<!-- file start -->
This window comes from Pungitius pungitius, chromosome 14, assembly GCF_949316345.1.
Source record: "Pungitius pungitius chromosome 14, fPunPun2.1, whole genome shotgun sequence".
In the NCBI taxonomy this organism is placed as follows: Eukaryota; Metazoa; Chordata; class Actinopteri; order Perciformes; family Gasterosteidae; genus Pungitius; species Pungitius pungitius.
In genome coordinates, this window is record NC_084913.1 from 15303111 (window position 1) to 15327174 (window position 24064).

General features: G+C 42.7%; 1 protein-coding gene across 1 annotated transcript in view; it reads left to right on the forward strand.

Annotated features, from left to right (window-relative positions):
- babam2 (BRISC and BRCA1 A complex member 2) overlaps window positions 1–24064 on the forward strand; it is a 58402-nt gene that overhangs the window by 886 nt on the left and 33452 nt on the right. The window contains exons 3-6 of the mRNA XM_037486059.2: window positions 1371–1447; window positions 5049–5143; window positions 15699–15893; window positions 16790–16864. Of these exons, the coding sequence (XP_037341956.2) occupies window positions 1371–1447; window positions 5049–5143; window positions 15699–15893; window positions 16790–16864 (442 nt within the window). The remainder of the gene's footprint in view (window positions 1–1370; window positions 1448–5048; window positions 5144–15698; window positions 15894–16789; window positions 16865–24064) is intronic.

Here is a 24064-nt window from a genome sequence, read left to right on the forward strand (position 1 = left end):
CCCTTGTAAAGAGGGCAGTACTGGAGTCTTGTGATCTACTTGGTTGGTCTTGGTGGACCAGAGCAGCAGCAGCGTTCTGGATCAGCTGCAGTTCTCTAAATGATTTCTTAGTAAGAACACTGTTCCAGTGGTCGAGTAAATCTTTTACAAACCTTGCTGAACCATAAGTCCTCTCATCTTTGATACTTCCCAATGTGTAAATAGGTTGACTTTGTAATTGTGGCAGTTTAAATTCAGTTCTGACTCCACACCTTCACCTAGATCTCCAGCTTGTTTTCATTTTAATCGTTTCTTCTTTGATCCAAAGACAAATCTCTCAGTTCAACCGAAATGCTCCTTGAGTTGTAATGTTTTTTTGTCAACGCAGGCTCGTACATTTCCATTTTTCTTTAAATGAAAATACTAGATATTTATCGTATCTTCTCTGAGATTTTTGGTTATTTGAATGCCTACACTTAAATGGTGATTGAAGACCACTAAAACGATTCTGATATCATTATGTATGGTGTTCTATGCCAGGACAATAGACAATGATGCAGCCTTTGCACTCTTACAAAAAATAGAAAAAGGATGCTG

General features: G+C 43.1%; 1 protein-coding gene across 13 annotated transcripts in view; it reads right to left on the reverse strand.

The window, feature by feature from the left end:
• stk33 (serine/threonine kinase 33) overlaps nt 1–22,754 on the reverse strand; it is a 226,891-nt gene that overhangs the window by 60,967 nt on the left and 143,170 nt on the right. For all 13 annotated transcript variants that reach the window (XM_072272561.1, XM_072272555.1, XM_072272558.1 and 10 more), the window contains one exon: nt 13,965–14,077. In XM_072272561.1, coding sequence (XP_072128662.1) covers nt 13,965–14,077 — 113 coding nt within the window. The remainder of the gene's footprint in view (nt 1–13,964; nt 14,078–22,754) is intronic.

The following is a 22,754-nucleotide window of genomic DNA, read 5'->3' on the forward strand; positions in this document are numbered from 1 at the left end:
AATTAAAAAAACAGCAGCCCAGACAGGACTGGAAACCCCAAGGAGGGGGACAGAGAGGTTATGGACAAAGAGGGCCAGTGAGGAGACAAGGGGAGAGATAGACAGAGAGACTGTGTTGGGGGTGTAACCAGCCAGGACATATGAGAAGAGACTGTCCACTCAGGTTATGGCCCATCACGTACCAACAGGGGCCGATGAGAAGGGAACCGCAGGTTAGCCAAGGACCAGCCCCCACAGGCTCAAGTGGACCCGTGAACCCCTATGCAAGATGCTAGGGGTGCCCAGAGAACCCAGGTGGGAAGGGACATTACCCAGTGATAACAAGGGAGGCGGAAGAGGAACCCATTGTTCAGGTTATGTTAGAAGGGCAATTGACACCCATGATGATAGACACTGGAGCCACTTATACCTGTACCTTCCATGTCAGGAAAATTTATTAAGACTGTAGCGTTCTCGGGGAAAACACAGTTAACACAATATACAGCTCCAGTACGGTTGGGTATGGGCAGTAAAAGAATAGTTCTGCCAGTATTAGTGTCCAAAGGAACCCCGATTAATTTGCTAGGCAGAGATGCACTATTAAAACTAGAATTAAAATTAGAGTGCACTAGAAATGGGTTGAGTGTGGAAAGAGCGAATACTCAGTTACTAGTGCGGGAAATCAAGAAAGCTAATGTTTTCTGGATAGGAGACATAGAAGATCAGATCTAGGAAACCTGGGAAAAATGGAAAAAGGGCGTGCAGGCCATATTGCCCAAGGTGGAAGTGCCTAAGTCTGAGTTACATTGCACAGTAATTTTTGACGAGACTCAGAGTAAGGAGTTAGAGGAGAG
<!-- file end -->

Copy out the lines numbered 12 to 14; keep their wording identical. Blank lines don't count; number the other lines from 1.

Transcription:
• stk33 (serine/threonine kinase 33) overlaps nt 1–22,754 on the reverse strand; it is a 226,891-nt gene that overhangs the window by 60,967 nt on the left and 143,170 nt on the right. For all 13 annotated transcript variants that reach the window (XM_072272561.1, XM_072272555.1, XM_072272558.1 and 10 more), the window contains one exon: nt 13,965–14,077. In XM_072272561.1, coding sequence (XP_072128662.1) covers nt 13,965–14,077 — 113 coding nt within the window. The remainder of the gene's footprint in view (nt 1–13,964; nt 14,078–22,754) is intronic.

The following is a 22,754-nucleotide window of genomic DNA, read 5'->3' on the forward strand; positions in this document are numbered from 1 at the left end:
AATTAAAAAAACAGCAGCCCAGACAGGACTGGAAACCCCAAGGAGGGGGACAGAGAGGTTATGGACAAAGAGGGCCAGTGAGGAGACAAGGGGAGAGATAGACAGAGAGACTGTGTTGGGGGTGTAACCAGCCAGGACATATGAGAAGAGACTGTCCACTCAGGTTATGGCCCATCACGTACCAACAGGGGCCGATGAGAAGGGAACCGCAGGTTAGCCAAGGACCAGCCCCCACAGGCTCAAGTGGACCCGTGAACCCCTATGCAAGATGCTAGGGGTGCCCAGAGAACCCAGGTGGGAAGGGACATTACCCAGTGATAACAAGGGAGGCGGAAGAGGAACCCATTGTTCAGGTTATGTTAGAAGGGCAATTGACACCCATGATGATAGACACTGGAGCCACTTATACCTGTACCTTCCATGTCAGGAAAATTTATTAAGACTGTAGCGTTCTCGGGGAAAACACAGTTAACACAATATACAGCTCCAGTACGGTTGGGTATGGGCAGTAAAAGAATAGTTCTGCCAGTATTAGTGTCCAAAGGAACCCCGATTAATTTGCTAGGCAGAGATGCACTATTAAAACTAGAATTAAAATTAGAGTGCACTAGAAATGGGTTGAGTGTGGAAAGAGCGAATACTCAGTTACTAGTGCGGGAAATCAAGAAAGCTAATGTTTTCTGGATAGGAGACATAGAAGATCAGATCTAGGAAACCTGGGAAAAATGGAAAAAGGGCGTGCAGGCCATATTGCCCAAGGTGGAAGTGCCTAAGTCTGAGTTACATTGCACAGTAATTTTTGACGAGACTCAGAGTAAGGAGTTAGAGGAGAG